Motherless Brooklyn is Recommended If You Like: Chinatown, Mid-20th Century New York City

Grade: 3.5 out of 5 Fedoras

This Is a Movie Review: ‘Ant-Man and the Wasp’ Keeps It Cool for the Summer

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CREDIT: Disney/Marvel Films

This review was originally posted on News Cult in July 2018.

Starring: Paul Rudd, Evangeline Lilly, Michael Douglas, Michael Peña, Walton Goggins, Abby Ryder Fortson, Bobby Cannavale, Judy Greer, Hannah John-Kamen, Laurence Fishburne, Tip “T.I.” Harris, David Dastmalchian, Michelle Pfeiffer, Randall Park

Director: Peyton Reed

Running Time: 118 Minutes

Rating: PG-13 for Large-Scale and Small-Scale Action Movie Destruction

Release Date: July 6, 2018

Ant-Man and the Wasp has left me feeling a lot more peaceful than other recent Marvel movies. I would it put about on the same quality level as Black Panther and Thor: Ragnarok, but those blockbusters left me with nagging bits of emptiness, whereas Paul Rudd and company just give off good vibes. That is partly a function of my own expectations, but it is also a matter of how this franchise and its sub-franchises are promoted. The excursions to Wakanda and the garbage planet promised that they would be unprecedented game-changers. Whether or not they lived up to that hype, it is hard to match the buoyancy of their ad campaigns, and it takes effort for audiences to avoid every commercial. But with the original Ant-Man and now with The Wasp, you can just come in, be chill, and not have to worry about it being the best movie ever.

Director Peyton Reed and his team of five credited screenwriters (including Rudd) maintain those good vibes by allowing for some conflict, but avoiding true evil, and establishing that those who are at odds are ultimately really on the same team as each other. The main story thrust is the recovery of Janet van Dyne (Michelle Pfeiffer) from the “Quantum Realm,” a subatomic space where the normal laws of space and time do not apply. Her husband Hank (Michael Douglas) and daughter Janet, aka the Wasp (Evangeline Lilly), have the science skills to track her down, but they need the help of Ant-Man Scott Lang, as his previous venture into and escape from the Quantum Realm has allowed Janet to establish him as a point of contact. Standing in their way is a black market dealer (Walton Goggins), who sniffs out a big potential profit, but he does not have the killer instinct to tear them down. More serious are those who represent the skeletons in Hank’s closet, but their threat is neutralized by the ultimate realization that they can solve each other’s problems together.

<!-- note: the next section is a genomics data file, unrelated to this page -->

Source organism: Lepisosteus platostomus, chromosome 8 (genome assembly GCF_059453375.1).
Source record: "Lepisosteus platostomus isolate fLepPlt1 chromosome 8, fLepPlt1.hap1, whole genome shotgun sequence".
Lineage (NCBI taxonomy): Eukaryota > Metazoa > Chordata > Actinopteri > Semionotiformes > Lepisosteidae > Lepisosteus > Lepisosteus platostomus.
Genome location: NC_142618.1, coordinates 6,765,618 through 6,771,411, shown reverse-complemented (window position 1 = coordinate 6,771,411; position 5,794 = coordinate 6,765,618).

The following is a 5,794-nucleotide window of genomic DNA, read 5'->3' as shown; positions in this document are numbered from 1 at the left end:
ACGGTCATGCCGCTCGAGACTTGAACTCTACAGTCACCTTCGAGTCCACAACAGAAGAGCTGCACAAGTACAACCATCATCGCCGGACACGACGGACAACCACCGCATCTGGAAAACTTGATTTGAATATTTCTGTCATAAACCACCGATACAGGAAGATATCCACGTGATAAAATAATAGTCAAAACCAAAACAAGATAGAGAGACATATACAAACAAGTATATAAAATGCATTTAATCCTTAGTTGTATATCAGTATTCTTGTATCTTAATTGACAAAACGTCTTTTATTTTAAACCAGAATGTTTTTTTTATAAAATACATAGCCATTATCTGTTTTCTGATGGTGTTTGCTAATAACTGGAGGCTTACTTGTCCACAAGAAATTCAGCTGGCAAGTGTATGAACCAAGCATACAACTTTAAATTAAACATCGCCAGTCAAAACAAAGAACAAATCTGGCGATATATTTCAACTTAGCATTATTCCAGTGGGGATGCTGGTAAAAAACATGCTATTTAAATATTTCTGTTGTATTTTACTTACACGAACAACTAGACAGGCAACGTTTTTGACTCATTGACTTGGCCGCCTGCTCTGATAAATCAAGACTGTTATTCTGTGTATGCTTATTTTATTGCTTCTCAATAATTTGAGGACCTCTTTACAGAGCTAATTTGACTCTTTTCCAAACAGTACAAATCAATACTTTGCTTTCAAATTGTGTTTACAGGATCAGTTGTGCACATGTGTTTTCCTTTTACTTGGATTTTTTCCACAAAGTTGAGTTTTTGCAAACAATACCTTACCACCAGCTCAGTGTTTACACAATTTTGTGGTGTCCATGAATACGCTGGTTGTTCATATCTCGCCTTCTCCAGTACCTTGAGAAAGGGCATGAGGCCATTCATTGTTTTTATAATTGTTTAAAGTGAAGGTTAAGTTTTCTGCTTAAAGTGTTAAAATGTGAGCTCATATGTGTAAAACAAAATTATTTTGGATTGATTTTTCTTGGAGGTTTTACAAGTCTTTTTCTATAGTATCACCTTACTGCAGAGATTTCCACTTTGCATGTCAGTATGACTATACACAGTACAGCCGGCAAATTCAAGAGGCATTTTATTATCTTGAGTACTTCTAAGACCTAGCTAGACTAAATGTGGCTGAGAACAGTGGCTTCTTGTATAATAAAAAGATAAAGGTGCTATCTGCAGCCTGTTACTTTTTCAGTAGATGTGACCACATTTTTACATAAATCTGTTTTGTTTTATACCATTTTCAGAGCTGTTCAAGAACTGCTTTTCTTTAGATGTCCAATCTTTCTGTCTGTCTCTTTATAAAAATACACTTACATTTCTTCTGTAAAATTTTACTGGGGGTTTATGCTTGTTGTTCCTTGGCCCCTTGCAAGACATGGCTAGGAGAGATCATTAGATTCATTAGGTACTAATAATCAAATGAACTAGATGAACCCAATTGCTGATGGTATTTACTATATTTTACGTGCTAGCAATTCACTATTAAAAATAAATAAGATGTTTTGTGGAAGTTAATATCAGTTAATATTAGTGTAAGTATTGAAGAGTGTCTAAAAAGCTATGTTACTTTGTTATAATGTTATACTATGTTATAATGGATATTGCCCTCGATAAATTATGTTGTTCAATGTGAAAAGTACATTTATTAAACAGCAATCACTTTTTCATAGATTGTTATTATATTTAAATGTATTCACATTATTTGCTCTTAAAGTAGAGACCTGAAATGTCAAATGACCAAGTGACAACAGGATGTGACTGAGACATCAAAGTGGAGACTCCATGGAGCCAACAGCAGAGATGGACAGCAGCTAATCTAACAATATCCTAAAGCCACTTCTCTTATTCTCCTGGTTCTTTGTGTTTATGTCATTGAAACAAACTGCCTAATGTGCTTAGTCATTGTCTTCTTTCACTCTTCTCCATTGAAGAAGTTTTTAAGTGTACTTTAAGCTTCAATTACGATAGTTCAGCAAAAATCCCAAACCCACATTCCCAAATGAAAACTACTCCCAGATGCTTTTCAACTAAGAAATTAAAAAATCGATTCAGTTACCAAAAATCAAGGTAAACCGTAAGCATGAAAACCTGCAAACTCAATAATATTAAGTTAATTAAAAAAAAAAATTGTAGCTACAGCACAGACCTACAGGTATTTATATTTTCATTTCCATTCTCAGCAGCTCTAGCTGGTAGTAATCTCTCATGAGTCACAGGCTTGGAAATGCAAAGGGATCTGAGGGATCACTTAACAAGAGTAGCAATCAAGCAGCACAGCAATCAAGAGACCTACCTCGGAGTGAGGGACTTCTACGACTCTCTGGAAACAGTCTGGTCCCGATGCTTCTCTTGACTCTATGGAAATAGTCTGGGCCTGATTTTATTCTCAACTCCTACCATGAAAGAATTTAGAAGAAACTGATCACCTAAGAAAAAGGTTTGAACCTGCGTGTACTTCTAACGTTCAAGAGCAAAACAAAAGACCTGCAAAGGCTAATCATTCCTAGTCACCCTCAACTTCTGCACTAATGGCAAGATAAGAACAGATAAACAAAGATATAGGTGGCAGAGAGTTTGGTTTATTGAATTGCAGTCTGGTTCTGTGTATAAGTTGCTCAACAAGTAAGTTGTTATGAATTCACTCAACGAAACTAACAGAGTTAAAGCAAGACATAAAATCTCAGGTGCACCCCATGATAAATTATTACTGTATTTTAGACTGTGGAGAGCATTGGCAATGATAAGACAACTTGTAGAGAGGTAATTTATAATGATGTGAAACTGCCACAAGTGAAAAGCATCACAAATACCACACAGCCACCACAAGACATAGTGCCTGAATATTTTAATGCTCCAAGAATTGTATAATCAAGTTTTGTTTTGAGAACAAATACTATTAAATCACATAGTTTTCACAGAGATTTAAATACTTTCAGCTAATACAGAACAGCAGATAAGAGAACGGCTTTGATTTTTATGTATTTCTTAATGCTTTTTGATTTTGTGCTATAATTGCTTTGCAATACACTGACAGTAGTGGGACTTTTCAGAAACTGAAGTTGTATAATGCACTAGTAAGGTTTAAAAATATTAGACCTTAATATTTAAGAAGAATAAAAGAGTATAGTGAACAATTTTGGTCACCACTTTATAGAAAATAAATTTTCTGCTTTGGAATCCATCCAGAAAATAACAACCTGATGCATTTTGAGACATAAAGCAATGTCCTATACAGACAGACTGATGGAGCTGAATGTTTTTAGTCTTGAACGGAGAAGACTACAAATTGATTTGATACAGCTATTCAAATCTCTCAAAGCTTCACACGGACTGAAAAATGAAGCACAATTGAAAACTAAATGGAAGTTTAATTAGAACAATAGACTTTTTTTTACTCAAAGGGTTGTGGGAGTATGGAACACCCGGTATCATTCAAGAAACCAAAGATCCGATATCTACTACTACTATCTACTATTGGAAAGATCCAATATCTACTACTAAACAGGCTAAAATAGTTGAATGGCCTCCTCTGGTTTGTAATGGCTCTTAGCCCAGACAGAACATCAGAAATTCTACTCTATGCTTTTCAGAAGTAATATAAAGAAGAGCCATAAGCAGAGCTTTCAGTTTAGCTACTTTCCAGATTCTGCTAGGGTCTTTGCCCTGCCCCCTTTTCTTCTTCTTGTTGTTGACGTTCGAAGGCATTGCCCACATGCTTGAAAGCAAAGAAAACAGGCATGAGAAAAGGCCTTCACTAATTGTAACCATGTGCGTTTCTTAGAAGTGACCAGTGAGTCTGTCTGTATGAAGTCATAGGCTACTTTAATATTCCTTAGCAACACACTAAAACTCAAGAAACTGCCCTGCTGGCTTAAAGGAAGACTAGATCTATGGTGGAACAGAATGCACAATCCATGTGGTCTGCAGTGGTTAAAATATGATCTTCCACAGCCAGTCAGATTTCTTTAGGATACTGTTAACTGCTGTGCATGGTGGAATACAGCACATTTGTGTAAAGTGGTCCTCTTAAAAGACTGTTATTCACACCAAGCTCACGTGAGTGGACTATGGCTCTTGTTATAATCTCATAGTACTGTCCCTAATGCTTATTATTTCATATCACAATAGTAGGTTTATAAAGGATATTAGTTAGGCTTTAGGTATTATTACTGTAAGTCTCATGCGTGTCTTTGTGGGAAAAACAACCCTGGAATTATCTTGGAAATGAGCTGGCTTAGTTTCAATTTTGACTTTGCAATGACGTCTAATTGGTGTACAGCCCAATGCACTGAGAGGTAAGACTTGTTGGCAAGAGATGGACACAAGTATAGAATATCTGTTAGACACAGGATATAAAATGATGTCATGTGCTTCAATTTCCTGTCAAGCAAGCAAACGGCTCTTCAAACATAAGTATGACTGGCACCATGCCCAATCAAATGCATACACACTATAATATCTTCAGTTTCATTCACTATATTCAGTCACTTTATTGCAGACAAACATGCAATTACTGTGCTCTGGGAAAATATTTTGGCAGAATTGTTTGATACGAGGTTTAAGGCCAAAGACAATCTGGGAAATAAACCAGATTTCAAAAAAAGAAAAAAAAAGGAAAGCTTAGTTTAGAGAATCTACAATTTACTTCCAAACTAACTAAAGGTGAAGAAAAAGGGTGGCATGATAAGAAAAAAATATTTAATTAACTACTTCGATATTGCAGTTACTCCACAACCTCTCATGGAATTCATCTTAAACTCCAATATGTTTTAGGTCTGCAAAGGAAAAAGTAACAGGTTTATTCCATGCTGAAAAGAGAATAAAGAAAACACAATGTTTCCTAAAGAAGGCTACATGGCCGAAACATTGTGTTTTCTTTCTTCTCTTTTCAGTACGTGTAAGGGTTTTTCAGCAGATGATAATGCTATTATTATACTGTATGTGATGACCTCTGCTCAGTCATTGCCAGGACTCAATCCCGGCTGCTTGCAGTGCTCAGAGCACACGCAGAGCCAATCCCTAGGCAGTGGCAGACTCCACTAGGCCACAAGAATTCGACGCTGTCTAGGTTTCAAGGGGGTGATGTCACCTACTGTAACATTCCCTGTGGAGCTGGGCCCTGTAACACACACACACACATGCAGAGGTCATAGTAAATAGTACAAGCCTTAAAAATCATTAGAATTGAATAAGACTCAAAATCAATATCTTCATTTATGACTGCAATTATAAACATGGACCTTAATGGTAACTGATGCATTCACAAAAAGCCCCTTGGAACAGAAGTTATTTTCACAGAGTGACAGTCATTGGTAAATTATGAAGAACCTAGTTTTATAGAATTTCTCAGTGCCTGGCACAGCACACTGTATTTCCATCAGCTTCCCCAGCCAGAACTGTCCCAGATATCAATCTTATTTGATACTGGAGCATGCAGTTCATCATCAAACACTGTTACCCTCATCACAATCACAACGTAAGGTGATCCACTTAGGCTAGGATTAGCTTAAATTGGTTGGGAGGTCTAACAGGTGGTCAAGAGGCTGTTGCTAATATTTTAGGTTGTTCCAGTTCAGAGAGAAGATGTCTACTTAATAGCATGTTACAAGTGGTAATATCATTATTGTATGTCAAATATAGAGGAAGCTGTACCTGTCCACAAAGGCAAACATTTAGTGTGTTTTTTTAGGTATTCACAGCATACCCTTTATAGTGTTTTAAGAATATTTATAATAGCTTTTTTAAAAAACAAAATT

A-M and the W has genuine, successful humor to match its laid-back style. The comedy in Marvel movies often has the cadence of a joke without actually being funny, but here there is a cast that is trained to find the laughter. Rudd obviously has more of a comedy background than any other Marvel headliner. Michael Peña delivers another round of his motor-mouthed, very detail-oriented storytelling. And the most delightful subplot features Fresh Off the Boat‘s Randall Park as a fastidious FBI agent hounding Scott while he remains under house arrest. If their jobs did not require them to be enemies, they would be friends for the ages.

It is certainly odd that Ant-Man and the Wasp arrives in the apocalyptic wake of Infinity War, but die-hard MCU fans will be happy to discover that the connective tissue is clear and satisfying. And those who are tired of every superhero movie being about the end of the world will be happy that that connectivity does not get in the way of everyone just having a good time.

Ant-Man and the Wasp is Recommended If You Like: The Marvel Cinematic Universe but with lower stakes

Grade: 3.5 out of 5 Quantum Realms